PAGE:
The family of a key prosecution witness in the war crimes trial of former Liberian President Charles Taylor say they have received death threats.
Charles Taylor is accused of stoking the 1991-2001 Sierra Leone war
Vamba Sherif told the BBC that unknown men had entered the family home's compound in Monrovia, shouting insults and saying they would all be killed.
His brother Varmuyan Sherif has told Mr Taylor's trial that the former leader had close ties to Sierra Leone rebels.
Mr Taylor has denied charges he ordered the rebels' atrocities.
Vamba Sherif said the men fled before the police arrived.
He said that a few days later, a leaflet was left in the yard, repeating the death threats.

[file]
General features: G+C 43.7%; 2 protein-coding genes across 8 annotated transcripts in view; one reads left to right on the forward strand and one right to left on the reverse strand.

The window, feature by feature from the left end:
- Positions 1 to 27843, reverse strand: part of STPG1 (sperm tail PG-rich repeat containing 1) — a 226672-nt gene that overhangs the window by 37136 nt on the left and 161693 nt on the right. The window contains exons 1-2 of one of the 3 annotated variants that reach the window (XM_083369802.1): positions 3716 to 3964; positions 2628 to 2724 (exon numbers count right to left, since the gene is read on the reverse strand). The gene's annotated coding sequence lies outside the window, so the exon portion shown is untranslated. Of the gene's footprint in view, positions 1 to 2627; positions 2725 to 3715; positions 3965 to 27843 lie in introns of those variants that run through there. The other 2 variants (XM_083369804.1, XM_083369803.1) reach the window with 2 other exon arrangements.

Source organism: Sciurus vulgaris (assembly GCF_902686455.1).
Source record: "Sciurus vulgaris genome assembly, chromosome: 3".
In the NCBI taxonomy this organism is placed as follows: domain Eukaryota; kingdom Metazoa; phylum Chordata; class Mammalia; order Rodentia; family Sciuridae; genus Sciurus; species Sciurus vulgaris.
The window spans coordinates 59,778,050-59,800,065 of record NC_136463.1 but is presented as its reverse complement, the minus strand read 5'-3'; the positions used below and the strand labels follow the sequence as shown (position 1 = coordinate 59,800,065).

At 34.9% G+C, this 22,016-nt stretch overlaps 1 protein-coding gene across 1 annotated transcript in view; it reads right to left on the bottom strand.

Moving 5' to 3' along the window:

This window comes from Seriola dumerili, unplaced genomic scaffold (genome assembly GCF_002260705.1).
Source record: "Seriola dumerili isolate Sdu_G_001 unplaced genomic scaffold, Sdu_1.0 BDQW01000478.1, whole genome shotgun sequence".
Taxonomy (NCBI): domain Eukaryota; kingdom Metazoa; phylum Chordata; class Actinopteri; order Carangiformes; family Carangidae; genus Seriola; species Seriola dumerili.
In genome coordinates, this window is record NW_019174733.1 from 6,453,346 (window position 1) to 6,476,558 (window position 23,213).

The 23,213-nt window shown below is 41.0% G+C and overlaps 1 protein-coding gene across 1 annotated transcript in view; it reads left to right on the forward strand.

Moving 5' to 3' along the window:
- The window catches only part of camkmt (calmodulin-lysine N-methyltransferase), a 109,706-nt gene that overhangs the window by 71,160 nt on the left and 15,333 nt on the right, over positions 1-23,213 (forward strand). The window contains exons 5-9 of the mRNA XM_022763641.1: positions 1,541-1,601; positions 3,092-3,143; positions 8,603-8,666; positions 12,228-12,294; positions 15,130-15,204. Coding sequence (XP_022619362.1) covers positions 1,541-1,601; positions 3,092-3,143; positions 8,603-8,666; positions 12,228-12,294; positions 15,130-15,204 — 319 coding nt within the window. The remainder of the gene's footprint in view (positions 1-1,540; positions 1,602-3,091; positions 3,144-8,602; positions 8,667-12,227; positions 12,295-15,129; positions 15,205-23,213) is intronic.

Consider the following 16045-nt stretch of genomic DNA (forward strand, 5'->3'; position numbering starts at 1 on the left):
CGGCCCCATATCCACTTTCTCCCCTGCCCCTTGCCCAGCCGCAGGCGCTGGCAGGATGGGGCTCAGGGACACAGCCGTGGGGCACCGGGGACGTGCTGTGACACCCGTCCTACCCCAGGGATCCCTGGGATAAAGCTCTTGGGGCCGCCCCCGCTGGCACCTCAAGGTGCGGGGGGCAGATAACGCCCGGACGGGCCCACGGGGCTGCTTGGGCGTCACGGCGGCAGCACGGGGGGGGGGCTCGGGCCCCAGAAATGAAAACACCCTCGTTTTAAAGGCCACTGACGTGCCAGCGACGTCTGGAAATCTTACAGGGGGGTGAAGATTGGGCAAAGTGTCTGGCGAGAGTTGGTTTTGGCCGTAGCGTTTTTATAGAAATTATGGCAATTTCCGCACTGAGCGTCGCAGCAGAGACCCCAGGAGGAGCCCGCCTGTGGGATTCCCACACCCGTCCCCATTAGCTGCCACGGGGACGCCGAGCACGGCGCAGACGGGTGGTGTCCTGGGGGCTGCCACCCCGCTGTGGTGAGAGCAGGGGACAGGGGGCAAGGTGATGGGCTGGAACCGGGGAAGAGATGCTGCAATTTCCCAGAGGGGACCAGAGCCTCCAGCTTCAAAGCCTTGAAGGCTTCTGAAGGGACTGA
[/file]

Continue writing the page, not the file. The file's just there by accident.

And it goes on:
Mr Taylor's trial was moved to The Hague in the Netherlands because of fears that his trial in West Africa could lead to renewed instability in the region.
Both Liberia and Sierra Leone are slowly recovering from years of conflict.
The prosecution are trying to prove the former president's links to rebels in Sierra Leone.
Varmuyan Sherif, one of his former aides, has told the court that Mr Taylor set up a guest house for them in the Liberian capital, Monrovia.
He also said rebel fighters crossed into Liberia from Sierra Leone to aid Mr Taylor's forces when they were attacked by Liberian rebels.
Mr Taylor, 59, is the first former African leader to face a criminal trial internationally.
The ex-Liberian president is accused of responsibility for the actions of RUF rebels during the 1991-2001 civil war in Sierra Leone, which included unlawful killings, sexual slavery, use of child soldiers and looting.